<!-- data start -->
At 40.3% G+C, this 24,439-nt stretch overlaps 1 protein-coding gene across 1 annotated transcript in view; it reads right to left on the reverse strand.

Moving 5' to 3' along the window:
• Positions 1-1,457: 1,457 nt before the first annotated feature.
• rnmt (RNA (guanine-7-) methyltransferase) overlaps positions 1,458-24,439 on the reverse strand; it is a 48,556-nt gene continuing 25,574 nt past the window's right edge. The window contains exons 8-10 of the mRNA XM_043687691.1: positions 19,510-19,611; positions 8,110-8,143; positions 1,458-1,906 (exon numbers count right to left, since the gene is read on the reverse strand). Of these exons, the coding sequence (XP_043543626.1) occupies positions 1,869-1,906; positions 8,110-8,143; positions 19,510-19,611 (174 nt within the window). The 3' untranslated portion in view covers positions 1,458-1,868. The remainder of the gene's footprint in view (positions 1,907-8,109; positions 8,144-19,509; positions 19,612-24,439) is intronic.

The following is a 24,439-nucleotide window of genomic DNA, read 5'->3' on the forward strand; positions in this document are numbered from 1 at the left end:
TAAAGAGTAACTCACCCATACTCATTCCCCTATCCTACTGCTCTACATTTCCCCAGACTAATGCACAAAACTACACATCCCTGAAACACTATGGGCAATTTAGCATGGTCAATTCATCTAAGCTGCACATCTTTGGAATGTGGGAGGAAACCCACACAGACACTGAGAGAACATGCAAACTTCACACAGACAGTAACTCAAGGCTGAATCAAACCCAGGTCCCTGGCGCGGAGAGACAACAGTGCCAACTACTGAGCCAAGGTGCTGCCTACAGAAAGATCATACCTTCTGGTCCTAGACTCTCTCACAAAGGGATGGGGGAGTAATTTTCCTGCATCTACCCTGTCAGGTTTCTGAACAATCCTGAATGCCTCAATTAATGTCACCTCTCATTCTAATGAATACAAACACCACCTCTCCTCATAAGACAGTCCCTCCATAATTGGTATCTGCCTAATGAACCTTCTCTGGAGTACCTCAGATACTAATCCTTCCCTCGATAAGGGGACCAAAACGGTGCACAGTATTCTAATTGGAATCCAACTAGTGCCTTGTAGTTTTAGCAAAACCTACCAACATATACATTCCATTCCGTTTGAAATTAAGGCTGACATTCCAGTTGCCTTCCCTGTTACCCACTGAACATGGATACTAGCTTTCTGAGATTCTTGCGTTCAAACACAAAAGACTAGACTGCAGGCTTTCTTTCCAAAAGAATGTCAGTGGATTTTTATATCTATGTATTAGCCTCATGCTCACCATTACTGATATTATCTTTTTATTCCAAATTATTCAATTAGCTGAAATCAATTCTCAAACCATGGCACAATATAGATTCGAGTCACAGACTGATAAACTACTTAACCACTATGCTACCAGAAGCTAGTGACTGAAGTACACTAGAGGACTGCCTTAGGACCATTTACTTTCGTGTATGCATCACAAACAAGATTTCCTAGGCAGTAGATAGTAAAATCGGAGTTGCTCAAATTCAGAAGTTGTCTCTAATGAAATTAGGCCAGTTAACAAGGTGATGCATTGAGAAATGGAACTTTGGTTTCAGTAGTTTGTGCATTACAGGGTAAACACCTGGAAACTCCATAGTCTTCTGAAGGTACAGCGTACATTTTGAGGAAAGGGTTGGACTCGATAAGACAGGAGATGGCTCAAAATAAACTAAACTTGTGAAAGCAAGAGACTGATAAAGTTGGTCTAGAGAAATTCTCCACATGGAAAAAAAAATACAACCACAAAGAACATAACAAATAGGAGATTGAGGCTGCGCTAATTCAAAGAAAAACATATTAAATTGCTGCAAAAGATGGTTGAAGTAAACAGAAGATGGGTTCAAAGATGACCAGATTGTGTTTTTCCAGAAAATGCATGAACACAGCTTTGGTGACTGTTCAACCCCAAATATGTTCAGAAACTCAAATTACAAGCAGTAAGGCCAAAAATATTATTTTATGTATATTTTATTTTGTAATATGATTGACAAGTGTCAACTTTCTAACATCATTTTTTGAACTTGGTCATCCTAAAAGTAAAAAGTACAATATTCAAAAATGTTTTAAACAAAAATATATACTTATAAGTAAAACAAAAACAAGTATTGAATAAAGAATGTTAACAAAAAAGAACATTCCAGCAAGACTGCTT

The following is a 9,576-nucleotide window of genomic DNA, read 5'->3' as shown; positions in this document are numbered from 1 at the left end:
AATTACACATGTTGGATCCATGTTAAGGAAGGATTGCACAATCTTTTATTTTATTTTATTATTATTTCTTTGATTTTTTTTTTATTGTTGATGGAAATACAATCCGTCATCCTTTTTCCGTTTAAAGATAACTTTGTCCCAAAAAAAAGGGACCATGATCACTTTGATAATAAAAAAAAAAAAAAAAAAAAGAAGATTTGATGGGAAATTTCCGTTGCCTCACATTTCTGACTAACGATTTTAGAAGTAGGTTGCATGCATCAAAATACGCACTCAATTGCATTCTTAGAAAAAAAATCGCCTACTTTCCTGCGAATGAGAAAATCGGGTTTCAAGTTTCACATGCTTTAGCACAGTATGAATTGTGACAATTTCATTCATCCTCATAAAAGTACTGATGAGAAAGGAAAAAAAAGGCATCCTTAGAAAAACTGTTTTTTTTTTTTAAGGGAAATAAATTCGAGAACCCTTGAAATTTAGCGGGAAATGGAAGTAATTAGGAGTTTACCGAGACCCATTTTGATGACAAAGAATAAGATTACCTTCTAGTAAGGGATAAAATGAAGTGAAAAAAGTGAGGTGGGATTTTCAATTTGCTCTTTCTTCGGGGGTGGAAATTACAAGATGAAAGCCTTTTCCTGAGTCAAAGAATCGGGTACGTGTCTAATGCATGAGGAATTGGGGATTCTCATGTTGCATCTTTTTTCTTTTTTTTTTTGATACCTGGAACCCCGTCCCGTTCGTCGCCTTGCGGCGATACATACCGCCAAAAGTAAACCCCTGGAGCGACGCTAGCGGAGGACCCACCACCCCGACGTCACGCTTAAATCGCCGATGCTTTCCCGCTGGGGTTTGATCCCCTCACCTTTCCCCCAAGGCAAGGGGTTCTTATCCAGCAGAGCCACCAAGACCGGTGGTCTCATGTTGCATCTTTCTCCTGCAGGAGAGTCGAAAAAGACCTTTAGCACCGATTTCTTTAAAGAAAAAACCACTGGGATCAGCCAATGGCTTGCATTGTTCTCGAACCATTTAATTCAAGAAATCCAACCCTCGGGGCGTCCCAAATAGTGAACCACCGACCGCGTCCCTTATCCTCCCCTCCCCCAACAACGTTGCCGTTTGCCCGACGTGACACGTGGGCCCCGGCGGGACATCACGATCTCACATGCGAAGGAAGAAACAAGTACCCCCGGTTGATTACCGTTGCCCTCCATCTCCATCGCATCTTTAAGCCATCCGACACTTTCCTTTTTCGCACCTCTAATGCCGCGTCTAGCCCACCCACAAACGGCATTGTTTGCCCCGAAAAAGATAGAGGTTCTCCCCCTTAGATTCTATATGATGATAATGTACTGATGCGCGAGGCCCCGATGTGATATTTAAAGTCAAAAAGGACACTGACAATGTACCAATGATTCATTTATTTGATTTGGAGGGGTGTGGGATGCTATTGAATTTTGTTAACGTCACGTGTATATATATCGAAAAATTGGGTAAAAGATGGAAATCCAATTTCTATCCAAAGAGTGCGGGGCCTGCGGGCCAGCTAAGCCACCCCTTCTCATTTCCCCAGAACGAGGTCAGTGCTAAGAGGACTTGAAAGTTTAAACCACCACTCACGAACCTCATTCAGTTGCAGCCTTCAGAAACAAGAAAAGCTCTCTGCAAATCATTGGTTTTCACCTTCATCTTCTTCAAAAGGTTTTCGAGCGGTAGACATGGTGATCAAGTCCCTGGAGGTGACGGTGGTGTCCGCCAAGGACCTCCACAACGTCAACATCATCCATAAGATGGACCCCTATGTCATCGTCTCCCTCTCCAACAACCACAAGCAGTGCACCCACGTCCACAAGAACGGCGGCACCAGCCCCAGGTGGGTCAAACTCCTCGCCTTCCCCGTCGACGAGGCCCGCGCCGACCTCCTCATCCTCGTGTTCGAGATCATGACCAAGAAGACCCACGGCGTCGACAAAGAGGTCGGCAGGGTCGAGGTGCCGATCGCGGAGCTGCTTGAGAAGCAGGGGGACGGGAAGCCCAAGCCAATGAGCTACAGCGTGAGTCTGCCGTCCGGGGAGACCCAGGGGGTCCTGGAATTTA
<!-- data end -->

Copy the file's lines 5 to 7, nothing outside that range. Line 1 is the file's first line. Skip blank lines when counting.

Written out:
The following is a 24,439-nucleotide window of genomic DNA, read 5'->3' on the forward strand; positions in this document are numbered from 1 at the left end:
TAAAGAGTAACTCACCCATACTCATTCCCCTATCCTACTGCTCTACATTTCCCCAGACTAATGCACAAAACTACACATCCCTGAAACACTATGGGCAATTTAGCATGGTCAATTCATCTAAGCTGCACATCTTTGGAATGTGGGAGGAAACCCACACAGACACTGAGAGAACATGCAAACTTCACACAGACAGTAACTCAAGGCTGAATCAAACCCAGGTCCCTGGCGCGGAGAGACAACAGTGCCAACTACTGAGCCAAGGTGCTGCCTACAGAAAGATCATACCTTCTGGTCCTAGACTCTCTCACAAAGGGATGGGGGAGTAATTTTCCTGCATCTACCCTGTCAGGTTTCTGAACAATCCTGAATGCCTCAATTAATGTCACCTCTCATTCTAATGAATACAAACACCACCTCTCCTCATAAGACAGTCCCTCCATAATTGGTATCTGCCTAATGAACCTTCTCTGGAGTACCTCAGATACTAATCCTTCCCTCGATAAGGGGACCAAAACGGTGCACAGTATTCTAATTGGAATCCAACTAGTGCCTTGTAGTTTTAGCAAAACCTACCAACATATACATTCCATTCCGTTTGAAATTAAGGCTGACATTCCAGTTGCCTTCCCTGTTACCCACTGAACATGGATACTAGCTTTCTGAGATTCTTGCGTTCAAACACAAAAGACTAGACTGCAGGCTTTCTTTCCAAAAGAATGTCAGTGGATTTTTATATCTATGTATTAGCCTCATGCTCACCATTACTGATATTATCTTTTTATTCCAAATTATTCAATTAGCTGAAATCAATTCTCAAACCATGGCACAATATAGATTCGAGTCACAGACTGATAAACTACTTAACCACTATGCTACCAGAAGCTAGTGACTGAAGTACACTAGAGGACTGCCTTAGGACCATTTACTTTCGTGTATGCATCACAAACAAGATTTCCTAGGCAGTAGATAGTAAAATCGGAGTTGCTCAAATTCAGAAGTTGTCTCTAATGAAATTAGGCCAGTTAACAAGGTGATGCATTGAGAAATGGAACTTTGGTTTCAGTAGTTTGTGCATTACAGGGTAAACACCTGGAAACTCCATAGTCTTCTGAAGGTACAGCGTACATTTTGAGGAAAGGGTTGGACTCGATAAGACAGGAGATGGCTCAAAATAAACTAAACTTGTGAAAGCAAGAGACTGATAAAGTTGGTCTAGAGAAATTCTCCACATGGAAAAAAAAATACAACCACAAAGAACATAACAAATAGGAGATTGAGGCTGCGCTAATTCAAAGAAAAACATATTAAATTGCTGCAAAAGATGGTTGAAGTAAACAGAAGATGGGTTCAAAGATGACCAGATTGTGTTTTTCCAGAAAATGCATGAACACAGCTTTGGTGACTGTTCAACCCCAAATATGTTCAGAAACTCAAATTACAAGCAGTAAGGCCAAAAATATTATTTTATGTATATTTTATTTTGTAATATGATTGACAAGTGTCAACTTTCTAACATCATTTTTTGAACTTGGTCATCCTAAAAGTAAAAAGTACAATATTCAAAAATGTTTTAAACAAAAATATATACTTATAAGTAAAACAAAAACAAGTATTGAATAAAGAATGTTAACAAAAAAGAACATTCCAGCAAGACTGCTT

The following is a 9,576-nucleotide window of genomic DNA, read 5'->3' as shown; positions in this document are numbered from 1 at the left end: